These were the first two SACDs made at the Crest National plant and they were undergoing final review before being shipped to Groove Note. (Since the tour, these SACDs have made it to the market and are now available for purchase).
At this point, Bob Freedman noted that each SACD is inscribed with a notation that it was made at Crest National. It took me awhile to find this notation, but with the assistance of a magnifying glass, I did see that the words “Mfg. by Crest National” do indeed appear above the disc number on each of these SACDs.
Watching The Hybrid SACD Replication Process
As luck would have it, by the time we reached the production floor, we were in time to watch the start of a new production run. In this case, the replication of the upcoming Hybrid Multichannel SACD release of ‘Star Trek: Nemesis Original Soundtrack’ by composer Jerry Goldsmith for the Varese Sarabande label. The SACD is due out at the end of February so it was being pressed 60 days ahead of that date to allow time for quality control, packaging and all of the other steps between the disc’s duplication and release.
The replication process involves several steps:
- Cyclo-olefin crystals pellets are loaded into an injection molding machine. These pellets are melted and injected into a mold cavity under high pressure. Onto one face of the mold cavity is mounted the “stamper” (mentioned earlier), which transfers the music to the clear plastic disc.
- Two clear plastic discs are produced using the process described above – one contains the SACD music and the other contains the CD music. At this stage of the process, the two layers are processed by different sections of the production line.
- An Argon Ion laser plasma is used next to treat the surface of each disc layer so they will stay bonded when combined.
- The next step is to apply a UV Curable bonding resin to the SACD layer of the disc.
- The CD layer is then brought over by a mechnical arm which flips the CD disc layer and then applies it to the SACD layer.
- The disc with the combined CD and SACD layers is spun at high speed to spread the bonding resin completely between the CD and SACD disc layers. This also insures that the bonding resin has a uniform thickness.
- A two to three second UV curing process occurs next to complete the bonding process.
- A final protective coating of UV curable lacquer is applied to the CD layer for protection.
- The finished discs then roll off the assembly process on to spindles which are later used to transport the discs to the packaging process.
The entire replication cycle is said to take only 6 to 7 seconds. And it is as we were told earlier, completely automated from the time the Cyclo-olefin pellets are loaded until the finished, Hybrid SACD discs roll off the production line and on to the spindles. Very cool!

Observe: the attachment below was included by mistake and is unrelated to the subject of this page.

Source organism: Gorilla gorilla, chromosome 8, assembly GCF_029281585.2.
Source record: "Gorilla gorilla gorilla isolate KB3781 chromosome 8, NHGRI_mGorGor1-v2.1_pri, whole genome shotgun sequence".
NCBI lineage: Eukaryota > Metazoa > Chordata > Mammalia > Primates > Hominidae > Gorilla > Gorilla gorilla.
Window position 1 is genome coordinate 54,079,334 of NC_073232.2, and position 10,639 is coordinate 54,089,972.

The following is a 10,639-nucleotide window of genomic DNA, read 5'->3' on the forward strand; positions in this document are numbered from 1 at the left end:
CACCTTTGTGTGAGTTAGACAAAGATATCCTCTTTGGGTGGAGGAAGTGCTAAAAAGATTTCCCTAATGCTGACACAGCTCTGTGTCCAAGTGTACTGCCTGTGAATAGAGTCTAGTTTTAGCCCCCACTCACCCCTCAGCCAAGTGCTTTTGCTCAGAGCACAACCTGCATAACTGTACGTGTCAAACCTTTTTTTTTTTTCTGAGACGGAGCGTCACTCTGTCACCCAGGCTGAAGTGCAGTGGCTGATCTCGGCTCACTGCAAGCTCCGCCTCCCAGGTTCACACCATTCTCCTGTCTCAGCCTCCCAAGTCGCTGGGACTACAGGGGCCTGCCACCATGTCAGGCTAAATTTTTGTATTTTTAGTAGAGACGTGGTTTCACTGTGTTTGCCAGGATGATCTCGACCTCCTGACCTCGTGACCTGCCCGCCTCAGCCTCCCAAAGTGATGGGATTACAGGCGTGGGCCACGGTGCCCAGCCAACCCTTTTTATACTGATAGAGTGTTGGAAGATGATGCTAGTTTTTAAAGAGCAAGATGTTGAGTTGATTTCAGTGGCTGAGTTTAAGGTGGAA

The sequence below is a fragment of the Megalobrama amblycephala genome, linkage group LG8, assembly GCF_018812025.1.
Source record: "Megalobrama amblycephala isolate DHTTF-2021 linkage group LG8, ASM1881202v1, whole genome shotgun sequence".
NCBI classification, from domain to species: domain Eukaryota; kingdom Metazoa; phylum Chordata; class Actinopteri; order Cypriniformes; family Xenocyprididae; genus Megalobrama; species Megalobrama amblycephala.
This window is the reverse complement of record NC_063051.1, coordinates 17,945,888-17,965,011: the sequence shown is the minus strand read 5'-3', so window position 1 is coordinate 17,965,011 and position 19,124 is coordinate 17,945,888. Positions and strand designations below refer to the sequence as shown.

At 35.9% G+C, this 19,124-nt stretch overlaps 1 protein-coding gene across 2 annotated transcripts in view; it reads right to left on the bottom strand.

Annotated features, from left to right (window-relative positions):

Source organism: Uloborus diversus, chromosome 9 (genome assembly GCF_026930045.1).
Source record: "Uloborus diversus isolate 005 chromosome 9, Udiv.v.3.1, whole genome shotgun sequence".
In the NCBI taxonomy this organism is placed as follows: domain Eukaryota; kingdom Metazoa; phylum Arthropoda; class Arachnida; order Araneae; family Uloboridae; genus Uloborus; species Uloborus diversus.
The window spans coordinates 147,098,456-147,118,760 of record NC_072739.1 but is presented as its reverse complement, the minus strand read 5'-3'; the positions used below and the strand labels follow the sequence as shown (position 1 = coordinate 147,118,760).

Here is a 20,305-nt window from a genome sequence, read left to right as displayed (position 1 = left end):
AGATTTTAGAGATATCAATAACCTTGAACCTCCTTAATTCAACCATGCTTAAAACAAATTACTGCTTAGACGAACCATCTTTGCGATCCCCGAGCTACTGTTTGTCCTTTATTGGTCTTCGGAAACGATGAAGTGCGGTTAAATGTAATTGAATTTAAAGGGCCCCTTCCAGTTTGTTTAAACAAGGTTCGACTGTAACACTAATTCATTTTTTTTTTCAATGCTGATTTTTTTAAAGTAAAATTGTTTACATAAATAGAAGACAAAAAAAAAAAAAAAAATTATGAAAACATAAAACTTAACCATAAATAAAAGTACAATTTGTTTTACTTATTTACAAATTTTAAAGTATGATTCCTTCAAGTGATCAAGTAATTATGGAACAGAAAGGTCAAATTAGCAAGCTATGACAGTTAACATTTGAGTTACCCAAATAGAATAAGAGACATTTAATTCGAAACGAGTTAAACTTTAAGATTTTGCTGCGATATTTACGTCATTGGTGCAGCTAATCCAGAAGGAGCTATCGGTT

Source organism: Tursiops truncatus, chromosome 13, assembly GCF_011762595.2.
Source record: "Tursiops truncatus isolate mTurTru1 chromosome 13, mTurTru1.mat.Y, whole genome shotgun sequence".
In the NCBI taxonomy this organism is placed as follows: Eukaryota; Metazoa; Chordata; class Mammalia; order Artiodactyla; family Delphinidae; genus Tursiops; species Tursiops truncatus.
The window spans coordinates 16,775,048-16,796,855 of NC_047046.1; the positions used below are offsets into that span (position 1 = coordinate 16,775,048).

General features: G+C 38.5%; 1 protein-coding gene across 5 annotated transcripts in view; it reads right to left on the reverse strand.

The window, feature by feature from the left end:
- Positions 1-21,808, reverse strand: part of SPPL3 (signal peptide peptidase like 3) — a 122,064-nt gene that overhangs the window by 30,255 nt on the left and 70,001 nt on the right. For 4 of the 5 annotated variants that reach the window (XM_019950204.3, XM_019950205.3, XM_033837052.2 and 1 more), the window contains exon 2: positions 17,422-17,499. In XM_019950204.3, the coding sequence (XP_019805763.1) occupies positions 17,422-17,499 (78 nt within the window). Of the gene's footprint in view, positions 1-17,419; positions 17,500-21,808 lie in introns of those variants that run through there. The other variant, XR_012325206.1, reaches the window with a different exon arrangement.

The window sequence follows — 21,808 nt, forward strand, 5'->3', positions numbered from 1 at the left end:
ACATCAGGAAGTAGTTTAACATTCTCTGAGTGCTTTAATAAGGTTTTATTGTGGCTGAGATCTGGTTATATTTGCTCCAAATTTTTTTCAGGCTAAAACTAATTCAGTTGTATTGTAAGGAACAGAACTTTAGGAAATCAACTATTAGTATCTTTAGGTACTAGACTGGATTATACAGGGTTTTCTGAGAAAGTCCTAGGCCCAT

Planning A State of the Art, Reference Listening Room
After work was completed on their Hybrid SACD replication line, the folks at Crest National decided that they needed to build a companion state of the art, reference listening room. The purpose of the room would be several fold. First, it will serve as a place for clients to perform a high quality review of the discs made at Crest National and to compare them to the master tapes submitted to the plant before the discs go into release. Second, the room will provide recording artists, producers and engineers an idea of what is possible in terms of audio and video optical discs made by Crest National. Third, it will serve to introduce many in the audio profession to the Super Audio CD (SACD) format.
According to Bob Freedman from Crest National,
“Having a high quality audio and video room like this gives you an idea of what is possible from optical discs made by Crest National. The room is designed to let the professional music community in Hollywood experience music at its best. In terms of SACD, I believe the music industry needs this format. To make people aware of the SACD format, they need to hear it. And when they hear it played back in this room, they will be excited at how well it can sound.”
Visiting the Reference Listening Room
To reach the Reference Listening Room, we left the replication plant and headed across the Crest National campus to another building. Inside the building was a new listening room equipped with equipment from Halcro, Eggleston Works and Ed Meitner’s EMM Labs. When I arrived at the room, I learned that it was a very new facility – it was literally completed the day before and I was the first visitor to the room.
At this point, Philip O’ Hanlon and Michael Sabre took over and told me a bit about their equipment and how the room was put together. The room has been acoustically treated and the speakers are in a 9½’ ITU specification circle.
Equipment in the room includes a Philips SACD-1000 that has been outfitted with the new Digital Output Card designed by Ed Meitner at EMM Labs. The SACD-1000 Transport has been connected to a professional Meitner EMM Labs DAC8 Multichannel DSD DAC into the EMM Labs Switchman II professional preamp/switcher and then to five Halcro DM 58 monoblock amps, driving five Eggleston Works Andra II speakers.
Listening to Some Multichannel SACD Music
With such a high quality facility at our disposal, it was time to listen to some Multichannel SACDs. Bob Freedman turned the remote control over to Philip O’Hanlon. O’Hanlon has done many a high resolution audio demo over the years and is easily one of the more knowledgeable folks in the audio business when it comes to what sounds good in the world of SACD.
1. Tracks 3 and 4 from ‘Mahler: Symphony No. 1‘ by Michael Tilson-Thomas & S.F. Symphony (SFS Media)